Tourists get enough of that in Skagway, she suggested; they come to Carcross to see the beauty of the wilderness.

Justin Ferbey, the CEO of the First Nations development corporation, has a different perspective on the pace of change in the community about 70 km south of Whitehorse.

“It couldn’t actually be much slower,” he said Thursday, noting there’s been talk of some sort of resort at Millhaven Bay for more than 10 years.

He agrees there are costs and benefits to the projects, but the reality, he said, “is we have to follow some market opportunities in Carcross that require development.”

The impacts of ecotourism will be arguably less than if the First Nation had opted to pursue more traditional economic opportunities like mining or hydraulic fracturing, Ferbey said.

And something has to be done.

“You go to Carcross today and every single summer and every single winter, people are saying ‘What employment opportunities are there for young people?’ and the answer, outside of working as a bureaucrat in government, is zero,” he noted.

“The one thing in Carcross that absolutely has to change is the economic level of the young, growing population who have no diversity of jobs and high unemployment, more so than the rest of Canada and definitely higher than the average in the Yukon.”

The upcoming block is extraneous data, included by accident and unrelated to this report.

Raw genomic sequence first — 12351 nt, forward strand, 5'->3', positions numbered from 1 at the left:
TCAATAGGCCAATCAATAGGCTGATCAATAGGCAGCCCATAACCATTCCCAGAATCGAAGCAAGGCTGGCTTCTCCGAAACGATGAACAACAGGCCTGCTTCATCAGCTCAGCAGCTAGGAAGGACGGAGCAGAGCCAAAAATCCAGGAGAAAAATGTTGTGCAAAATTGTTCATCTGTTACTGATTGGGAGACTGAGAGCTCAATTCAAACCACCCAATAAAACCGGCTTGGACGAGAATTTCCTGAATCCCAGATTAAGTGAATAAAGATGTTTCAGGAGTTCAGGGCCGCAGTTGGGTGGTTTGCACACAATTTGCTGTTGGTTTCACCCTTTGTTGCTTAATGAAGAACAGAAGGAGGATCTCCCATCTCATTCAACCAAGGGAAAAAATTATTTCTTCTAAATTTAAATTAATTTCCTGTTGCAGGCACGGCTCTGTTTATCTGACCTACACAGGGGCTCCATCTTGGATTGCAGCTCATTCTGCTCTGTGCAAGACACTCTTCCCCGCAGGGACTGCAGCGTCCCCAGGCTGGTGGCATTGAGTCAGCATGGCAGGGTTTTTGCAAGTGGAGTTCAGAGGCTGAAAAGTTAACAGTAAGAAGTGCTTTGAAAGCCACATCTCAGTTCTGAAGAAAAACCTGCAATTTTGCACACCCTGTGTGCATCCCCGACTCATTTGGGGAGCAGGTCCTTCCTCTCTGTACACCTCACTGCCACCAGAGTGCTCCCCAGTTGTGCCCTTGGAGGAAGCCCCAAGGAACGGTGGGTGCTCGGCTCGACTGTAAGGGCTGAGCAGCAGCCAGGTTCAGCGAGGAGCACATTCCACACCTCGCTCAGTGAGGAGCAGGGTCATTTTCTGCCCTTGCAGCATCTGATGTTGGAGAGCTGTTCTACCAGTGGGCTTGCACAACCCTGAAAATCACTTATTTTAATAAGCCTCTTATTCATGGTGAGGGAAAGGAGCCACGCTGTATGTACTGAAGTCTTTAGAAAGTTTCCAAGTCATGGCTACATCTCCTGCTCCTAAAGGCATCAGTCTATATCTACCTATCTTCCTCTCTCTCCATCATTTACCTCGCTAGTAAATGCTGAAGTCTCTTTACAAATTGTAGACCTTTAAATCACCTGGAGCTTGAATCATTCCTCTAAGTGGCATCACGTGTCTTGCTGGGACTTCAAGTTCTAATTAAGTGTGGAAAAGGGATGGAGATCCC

It would be wonderful, he said, to find a poverty reduction strategy that doesn’t impact the land, but he doesn’t foresee that happening unless Google decides to go to Carcross.

As for Helm’s concerns about consultation and input from the community, Ferbey noted no decisions have been made about the proposed resort and community consultation sessions are planned.

An open-house information session about the resort is planned for between 11 a.m. and 3 p.m. Saturday at Skookum Jim’s House in the Carcross Commons.

That will be followed by an evening consultation session from 5:30 to 8 p.m. Wednesday, also at Skookum Jim’s House.

A consultation session will also be held in Whitehorse in boardroom B at the High Country Inn from 7 to 9 p.m. Thursday.

Helm also raised questions about other economic initiatives which haven’t materialized, including an eco-cabin motel planned for an empty lot near Montana Services.

The motel, Ferbey said, was put on hold for business reasons.

“What became clear in our planning was that until we establish a downtown core, it would be foolhardy to do a little motel,” he told the Star.

“The reason being is in absence of anything for people to do at night ... you probably will not get the people wanting to stay overnight in Carcross as opposed to going back to Whitehorse,” he said.

As for the empty structure just off the Montana Services parking lot, which Helm also questions, Ferbey explained that began as a construction skills-building project for locals.

The First Nation is currently looking to see if it can be turned into affordable housing units.

CommentsAdd a comment

Brice Carruthers

Feb 10, 2014 at 12:57 pm

Change is the only constant of life, so get with the times, Edna.  Your community is coming along well.  I remember how it was in 2005 and how it is now.  It looks way better and there is more to do. 

bobby bitman

Feb 10, 2014 at 8:26 pm

I agree with you Brice, but give her a break.  It’s tough to see things change and I admire her for speaking her mind.  Thanks Edna.